Kava: Polynesian Ceremony and Community
Polynesians share many similar cultural traits, from language and music to family structure. One of the most sacred of Polynesian traditions, the kava ceremony, is also one of the most well-known. Tasting like a wet dish towel to my unrefined palette, kava is a relaxant which was banned in 2003 by several countries because of medical concerns. A recent push to lift that ban (Fiji Times article, September 24) and a new University of Hawai'i study (Honolulu Advertiser article by Dan Nakaso, September 22) brings kava back into the news. Despite these developments, it is the tradition of the kava ceremony that interests me most.
Kava has many names: 'ava in Samoa, 'awa in Hawai'i, yaqona in Fiji, and sakau in Micronesia. The drink is made from the ground root of the pepper plant Piper methysticum. The root, a long beige stick about 2 inches in diameter, is ground to a pulp and then massaged in a sack made from coconut fiber and mixed with water to make the juice. The drink is collected in a wooden bowl with legs and one uses a half-coconut shell to scoop the liquid.
When studying abroad in Samoa, I encountered 'ava ceremonies in the market, villages, and government gatherings. My first experience was at a village near my school (University of the South Pacific at Alafua) where our language teacher, Elu, was the matai (head chief of the village). We attended church in the village and then had to'ona'i (the traditional Sunday meal). The to'ona'i included an 'ava ceremony, gift presentation, and plenty of food. I was impressed by the formality of the ceremony, but most moved by the community interaction it solidified. It is this gathering and sharing that is the real attraction of kava.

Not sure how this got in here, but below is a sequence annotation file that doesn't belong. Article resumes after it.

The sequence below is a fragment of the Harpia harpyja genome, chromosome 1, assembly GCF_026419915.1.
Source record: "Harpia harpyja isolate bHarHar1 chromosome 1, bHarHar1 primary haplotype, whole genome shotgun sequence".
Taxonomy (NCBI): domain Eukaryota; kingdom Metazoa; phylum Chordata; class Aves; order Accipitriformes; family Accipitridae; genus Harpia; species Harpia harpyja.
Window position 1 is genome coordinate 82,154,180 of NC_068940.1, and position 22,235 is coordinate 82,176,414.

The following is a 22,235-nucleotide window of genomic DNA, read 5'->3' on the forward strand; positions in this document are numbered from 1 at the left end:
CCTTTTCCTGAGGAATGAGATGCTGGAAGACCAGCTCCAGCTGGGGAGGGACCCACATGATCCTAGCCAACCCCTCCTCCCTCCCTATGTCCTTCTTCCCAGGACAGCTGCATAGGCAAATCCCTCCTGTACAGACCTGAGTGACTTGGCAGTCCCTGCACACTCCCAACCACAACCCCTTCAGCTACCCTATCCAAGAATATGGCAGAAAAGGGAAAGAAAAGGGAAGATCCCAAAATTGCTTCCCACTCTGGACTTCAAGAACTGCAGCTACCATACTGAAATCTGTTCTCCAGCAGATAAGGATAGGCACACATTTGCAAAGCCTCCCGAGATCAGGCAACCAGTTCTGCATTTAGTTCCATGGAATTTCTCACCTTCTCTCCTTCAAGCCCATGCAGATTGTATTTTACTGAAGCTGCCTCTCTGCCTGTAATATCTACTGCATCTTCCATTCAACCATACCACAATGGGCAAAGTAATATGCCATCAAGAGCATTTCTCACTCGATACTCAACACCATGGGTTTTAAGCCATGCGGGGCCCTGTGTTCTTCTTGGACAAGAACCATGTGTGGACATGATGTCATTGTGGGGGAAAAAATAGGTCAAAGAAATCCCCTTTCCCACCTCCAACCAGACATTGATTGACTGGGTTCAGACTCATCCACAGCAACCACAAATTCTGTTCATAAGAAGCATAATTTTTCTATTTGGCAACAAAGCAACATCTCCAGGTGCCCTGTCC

My experience with 'ava, as well as the reactions of kava drinkers quoted in Dan Nakaso's Honolulu Advertiser article, reiterated the sense of community that it brings to the Polynesian people. Kava, like dance, food, and art, is an important tie throughout Polynesia, and it is traditions like this ceremony that Seacology is working to preserve. You can see pictures of a Fijian kava ceremony at the dedication for a water tank and delivery system in Nasigasa Village, which Seacology provided in exchange for protecting 332 acres of forest land. At the opening ceremonies of Seacology-funded structures in Fiji, gift and kava ceremonies, like those I experienced in Samoa, are common.
These traditions are what bind communities, culture, and people. In a global world, culture can be disregarded as disappearing in a melting pot. But it is with continued attention to enduring and evolving traditions that we make the people on far away islands seem close to home. I hope to achieve this in a small way with this blog.